What Responsible Pet Care Really Means

We must be advocates for our animals because they can't advocate for themselves.

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Dogs always need good forever homes with people who truly care about them. By: garyt70

Throughout the month of December, my school received dozens of inquiries about training for newly adopted dogs.

This was no surprise — numerous adoption promotions and even free adoption events to promote adopting a pet for the holidays have been in full swing lately.

Several people began training with us. However, a surprising number decided that, in the end, the dogs were too much work and found them a home or gave the dogs back to the rescue.

A Dog Is a Responsibility

Our family dog had a litter right before I moved out of my dorm in college and into a new space, so I was able to take 1 of the puppies. A few years later, my parents into a condo, and I took the other 2 dogs.

I kept all 3 dogs when I took a year off during college. I loaded all the necessities (dog beds, bowls, brushes, my stereo and 500 vinyl albums) in my VW van and took off with my pet family for Oregon. It was a little crowded with 3 German shepherds, but I never considered not keeping and caring for all of them.

Sadly, this isn’t the case with many people.

Stop Abusive Training Methods

The past 25 or so years have been revolutionary in the realm of pet care.

We now know that it is much better to teach dogs how to behave right than to correct them into not behaving wrong. We now look for causes of behavior rather than suppress symptoms. But some discoveries might not have helped as much as we hoped.

The Internet has given us so much access to information that it’s often hard to separate the good advice from the terrible suggestions. So many training methods actually yield results that everyone seems to be an expert, even if those methods aren’t the kindest to animals.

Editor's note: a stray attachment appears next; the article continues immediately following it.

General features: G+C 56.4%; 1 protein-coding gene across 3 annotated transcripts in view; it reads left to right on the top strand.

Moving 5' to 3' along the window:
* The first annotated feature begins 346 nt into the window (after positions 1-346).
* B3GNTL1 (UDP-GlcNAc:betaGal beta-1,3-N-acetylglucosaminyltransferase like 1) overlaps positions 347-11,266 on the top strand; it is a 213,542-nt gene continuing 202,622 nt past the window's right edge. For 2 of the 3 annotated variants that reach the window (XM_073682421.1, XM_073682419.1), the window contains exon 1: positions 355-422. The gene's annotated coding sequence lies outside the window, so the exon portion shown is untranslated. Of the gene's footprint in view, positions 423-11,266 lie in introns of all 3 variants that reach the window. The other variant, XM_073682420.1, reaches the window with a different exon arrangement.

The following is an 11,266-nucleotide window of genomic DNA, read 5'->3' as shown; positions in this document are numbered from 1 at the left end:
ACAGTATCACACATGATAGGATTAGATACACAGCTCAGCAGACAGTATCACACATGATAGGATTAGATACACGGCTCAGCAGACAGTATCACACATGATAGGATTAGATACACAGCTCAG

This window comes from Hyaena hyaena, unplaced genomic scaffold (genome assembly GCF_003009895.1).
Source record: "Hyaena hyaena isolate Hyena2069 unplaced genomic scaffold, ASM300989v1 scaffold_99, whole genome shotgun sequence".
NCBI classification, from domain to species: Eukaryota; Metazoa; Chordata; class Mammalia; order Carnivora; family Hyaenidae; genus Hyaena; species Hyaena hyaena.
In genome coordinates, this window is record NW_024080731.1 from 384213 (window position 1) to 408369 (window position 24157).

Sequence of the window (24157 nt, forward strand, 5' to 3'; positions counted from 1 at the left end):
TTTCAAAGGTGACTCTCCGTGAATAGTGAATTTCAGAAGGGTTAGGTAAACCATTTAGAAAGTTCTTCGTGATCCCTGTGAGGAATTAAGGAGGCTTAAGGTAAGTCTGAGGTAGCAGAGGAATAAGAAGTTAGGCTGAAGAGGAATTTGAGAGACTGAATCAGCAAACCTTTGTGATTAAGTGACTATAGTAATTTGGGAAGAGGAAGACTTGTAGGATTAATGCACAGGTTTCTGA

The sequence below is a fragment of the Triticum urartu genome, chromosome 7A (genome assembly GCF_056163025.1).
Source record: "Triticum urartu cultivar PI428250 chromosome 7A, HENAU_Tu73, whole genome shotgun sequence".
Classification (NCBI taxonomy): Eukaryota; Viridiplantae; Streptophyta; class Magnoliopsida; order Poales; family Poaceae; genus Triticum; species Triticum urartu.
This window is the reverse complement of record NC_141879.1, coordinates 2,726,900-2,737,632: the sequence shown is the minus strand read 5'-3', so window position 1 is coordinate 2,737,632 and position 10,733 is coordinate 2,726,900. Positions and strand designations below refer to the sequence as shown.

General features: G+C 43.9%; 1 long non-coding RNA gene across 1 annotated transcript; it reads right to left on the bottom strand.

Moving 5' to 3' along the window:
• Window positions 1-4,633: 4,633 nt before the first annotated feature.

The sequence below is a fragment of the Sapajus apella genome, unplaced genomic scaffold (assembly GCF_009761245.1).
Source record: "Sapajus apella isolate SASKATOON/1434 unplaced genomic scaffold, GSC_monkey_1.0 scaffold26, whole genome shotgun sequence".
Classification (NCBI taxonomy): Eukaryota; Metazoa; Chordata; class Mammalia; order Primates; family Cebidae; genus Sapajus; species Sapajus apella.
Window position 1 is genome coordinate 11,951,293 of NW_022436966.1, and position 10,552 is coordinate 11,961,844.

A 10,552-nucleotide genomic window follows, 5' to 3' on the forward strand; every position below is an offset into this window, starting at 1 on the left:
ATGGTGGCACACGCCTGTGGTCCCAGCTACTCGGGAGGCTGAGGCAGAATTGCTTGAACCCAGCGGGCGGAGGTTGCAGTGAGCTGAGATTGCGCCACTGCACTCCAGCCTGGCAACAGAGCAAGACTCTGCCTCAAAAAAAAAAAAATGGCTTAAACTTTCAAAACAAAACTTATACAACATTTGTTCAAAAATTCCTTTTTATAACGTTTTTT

We need to do whatever we can to share the message that it is not OK to use aversive methods and pain or fear in the name of dog training.

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Dogs are a lot of responsibility — are you ready for the commitment? By: Tony Alter

Placing More Dogs Isn’t the Right Attitude

When I was growing up, our family dog had a few unplanned litters, and we placed the pups in good homes.

My parents always put a price on the puppies — but it wasn’t about the money. “Free to a good home” draws a different crowd, so they asked for $25–$50 dollars in order to screen the serious buyers and know they weren’t making a spur-of-the-moment impulse acquisition.

Free adoption weekends and sending dogs to forever sanctuaries might look good on paper, but it may not be the best future for a dog’s life. If you give a pet a home, it needs to be that pet’s home for life.

Responsible and Fair Animal Control Policies

The government needs to adopt policies and take actions that promote the good treatment of animals. We also must stop shipping dogs out of municipalities just to make the numbers look like we are socially aware and promoting “no-kill” standards.

Cases in point:

  • Detroit should have done more to prevent the recent senseless tragedy where a little boy was mauled by 4 dogs who had been reported multiple times in the months before the incident.
  • Los Angeles rounds up too many dogs that aren’t a threat to the community and gives too many away that shouldn’t ever be adopted.

In short, we must increase public and government official education so everyone can make better decisions about which dogs to adopt out and which dogs to round up.

If you’re seriously considering bringing a dog into your life, watch this video first:

Being Responsible

I have been taking dogs to public parks long before the term “dog park” was ever used. Everyone — those of us with or without dogs — used to share the same park space. Sometimes dogs would trample a picnic or, even worse, topple an unsuspecting toddler.

We should train dogs to the level that non–dog people will appreciate. Letting dogs walk through neighbors’ yards, being obstinate and saying things like “My dog has rights, too” as he chases terrified people will give those of us with dogs a bad name. And letting your dog urinate or defecate in inappropriate areas is just plain rude.

Pets Are a Blessing

Pets are part of our culture and have been for tens of thousands of years.

But our culture has changed along with the environment we live in. Humane care, treatment and regulations must top our values list. We must be advocates for animals because they aren’t in a position to advocate for themselves.

Humane and kind pet policy begins with us.

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